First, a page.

Certainly, there is something particularly infuriating about a glass of beer denied.
To take one example from many… Once ten years ago, or maybe a bit longer, me and my mates went for a drink in a local pub, half of us to watch a match, and the other just for a drink – I forget which camp I was in. The pub had a good reputation among locals – it was considered an amenable place for a pint or ten. But the reputation was, as far as I could see, undeserved.
After the match was finished, the bar staff left the TV on, but changed the channel to the rather depressing UK Gold, which replays British TV ‘classics’, whose inane fare blared over the heads of the paying customers. The bar was staffed by two girls in their twenties, who lacked the buxomness and jollity of the traditional English barmaid, a role to which they did nothing to put themselves into- they were more interested in soaps, I think. Worse, they shut up shop rather early, paying heed to the letter, rather than the spirit of UK licensing law, calling last orders and time at the bar with undue haste and too quietly for most people to notice – too quietly for me to notice anyway.
And so my request for the proverbial one for the road was in vain. I went home mildly drunk, with the taste of sour beer and disappointment. How quintessentially British.
The protagonist in Irish poet James Stephens’ A Glass of Beer, however, has experienced an altogether worse denial – the withdrawal of the bar tab, resulting in something very like righteous fury.
A Glass of Beer
The lanky hank of a she in the inn over there
Nearly killed me for asking the loan of a glass of beer
May the devil grip the whey-faced slut by the hair
And beat bad manners out of her skin for a year.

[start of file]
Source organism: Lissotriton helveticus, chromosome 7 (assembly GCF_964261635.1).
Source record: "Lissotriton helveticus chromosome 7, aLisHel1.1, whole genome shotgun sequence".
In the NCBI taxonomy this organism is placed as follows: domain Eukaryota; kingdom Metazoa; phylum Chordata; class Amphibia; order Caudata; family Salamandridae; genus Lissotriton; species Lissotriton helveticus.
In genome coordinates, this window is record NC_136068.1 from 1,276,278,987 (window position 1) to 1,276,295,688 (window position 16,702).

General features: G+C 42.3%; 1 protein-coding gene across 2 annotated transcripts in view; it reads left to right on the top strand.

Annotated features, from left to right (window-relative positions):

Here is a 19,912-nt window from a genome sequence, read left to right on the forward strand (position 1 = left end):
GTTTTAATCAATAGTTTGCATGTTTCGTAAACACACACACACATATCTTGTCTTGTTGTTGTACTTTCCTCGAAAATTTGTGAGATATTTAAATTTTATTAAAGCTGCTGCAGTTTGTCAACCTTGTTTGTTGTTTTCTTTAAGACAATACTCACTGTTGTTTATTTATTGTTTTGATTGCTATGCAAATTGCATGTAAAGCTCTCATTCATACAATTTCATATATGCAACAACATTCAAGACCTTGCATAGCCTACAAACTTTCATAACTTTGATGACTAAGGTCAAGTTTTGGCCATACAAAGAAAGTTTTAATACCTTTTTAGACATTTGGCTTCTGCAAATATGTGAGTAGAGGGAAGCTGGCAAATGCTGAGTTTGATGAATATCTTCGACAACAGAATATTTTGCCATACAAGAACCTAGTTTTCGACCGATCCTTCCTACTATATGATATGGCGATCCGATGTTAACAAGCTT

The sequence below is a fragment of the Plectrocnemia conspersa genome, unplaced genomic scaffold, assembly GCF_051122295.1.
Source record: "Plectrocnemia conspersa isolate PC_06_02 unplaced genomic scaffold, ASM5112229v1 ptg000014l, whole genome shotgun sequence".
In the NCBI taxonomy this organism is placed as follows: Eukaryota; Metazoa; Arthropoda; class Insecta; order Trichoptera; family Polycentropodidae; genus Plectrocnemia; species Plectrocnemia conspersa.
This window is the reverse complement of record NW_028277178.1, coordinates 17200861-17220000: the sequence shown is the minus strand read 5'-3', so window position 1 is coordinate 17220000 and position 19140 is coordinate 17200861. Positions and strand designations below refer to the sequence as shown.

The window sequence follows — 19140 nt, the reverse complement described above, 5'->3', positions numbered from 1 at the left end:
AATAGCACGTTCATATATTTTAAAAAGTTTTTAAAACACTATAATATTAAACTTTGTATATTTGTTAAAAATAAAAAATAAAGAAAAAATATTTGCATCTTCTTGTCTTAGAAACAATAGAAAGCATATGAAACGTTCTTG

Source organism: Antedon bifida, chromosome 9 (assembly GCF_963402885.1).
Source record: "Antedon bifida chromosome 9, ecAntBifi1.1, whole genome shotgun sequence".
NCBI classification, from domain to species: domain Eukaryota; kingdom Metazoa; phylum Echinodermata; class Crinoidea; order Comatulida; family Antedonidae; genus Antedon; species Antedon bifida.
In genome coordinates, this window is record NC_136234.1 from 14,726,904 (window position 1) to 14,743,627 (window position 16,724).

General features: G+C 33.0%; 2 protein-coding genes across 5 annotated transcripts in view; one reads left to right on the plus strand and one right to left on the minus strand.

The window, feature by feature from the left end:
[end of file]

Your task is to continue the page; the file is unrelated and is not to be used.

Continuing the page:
That parboiled ape, with the toughest jaw you will see
On virtue’s path, and a voice that would rasp the dead,
Came roaring and raging the minute she looked at me,
And threw me out of the house on the back of my head!
If I asked her master he’d give me a cask a day
But she, with the beer at hand, not a gill would arrange!
May she marry a ghost and bear him a kitten, and may
The High King of Glory permit her to get the mange!
I wouldn’t presume to link the alcohol thirst of the poem with the poet’s Irishness (I’m half-Irish myself, and the English side of my family are much the harder drinkers), but there is a distinctly Irish feel to some of the language – that phrase ‘the loan of a glass of beer’ has a definite Irish ring to it. Stephens was in fact a good friend of James Joyce, who in fact asked Stephens to collaborate on Joyce’s Finnegan’s Wake, which is also set in a pub, I think. In the end, Joyce wrote it himself – methinks Stephens dodged a bullet there. Joyce set himself the task of reinventing the English language – English professors still argue over whether he succeeded, but no one aside from academics or masochists actually reads it. In this poem, Stephen’s sets about the more modest task of recreating a drunken rant in three rhyming quatrains.
Our speaker releases a torrent of curses and abuses at those who denied him his drink, though not to their faces – he is a little way off the inn, on the street perhaps accosting an acquaintance or passer-by. The characterisation of the two objects of the would-be-drinker’s enemies is reminiscent of the ugly figures in those expressionist paintings that kept central European artists busy between the wars:the barmaid is a ‘whey- faced slut’, her boyfriend a ‘parboiled ape’. I think I’ve seen a few of those on the night time streets of Newcastle.
The speaker reminds me of a friend I had at university who was asked to leave a kebab take away shop for drunk and disorderly behaviour. My friend responded by saying that his rights were being trampled on and that he was going to call Tony Blair. This was odd – not the behaviour, which was unfortunately characteristic, but the way he invoked the then Labour Prime Minister: my friend was a blue-dyed Tory from the rural west midlands who loathed Blair and all he stood for. Stephen’s ranter invokes higher authorities still: first the devil, then God.
This is not to suggest that he is religious, though it gives him a graver tone than appealing to someone called Tony, I suppose, or it would if he didn’t mingle it with silly playground language like ‘lanky hank’. But this is all part of the way the poem mixes tones – vainglorious, polite, vulgar, violent, devout, devilish, grandiloquent and colloquial. It is just the tone of that kind of jokey ranting drunk who might at any minute turn a bit nasty, or – more likely – fall on his sorry face.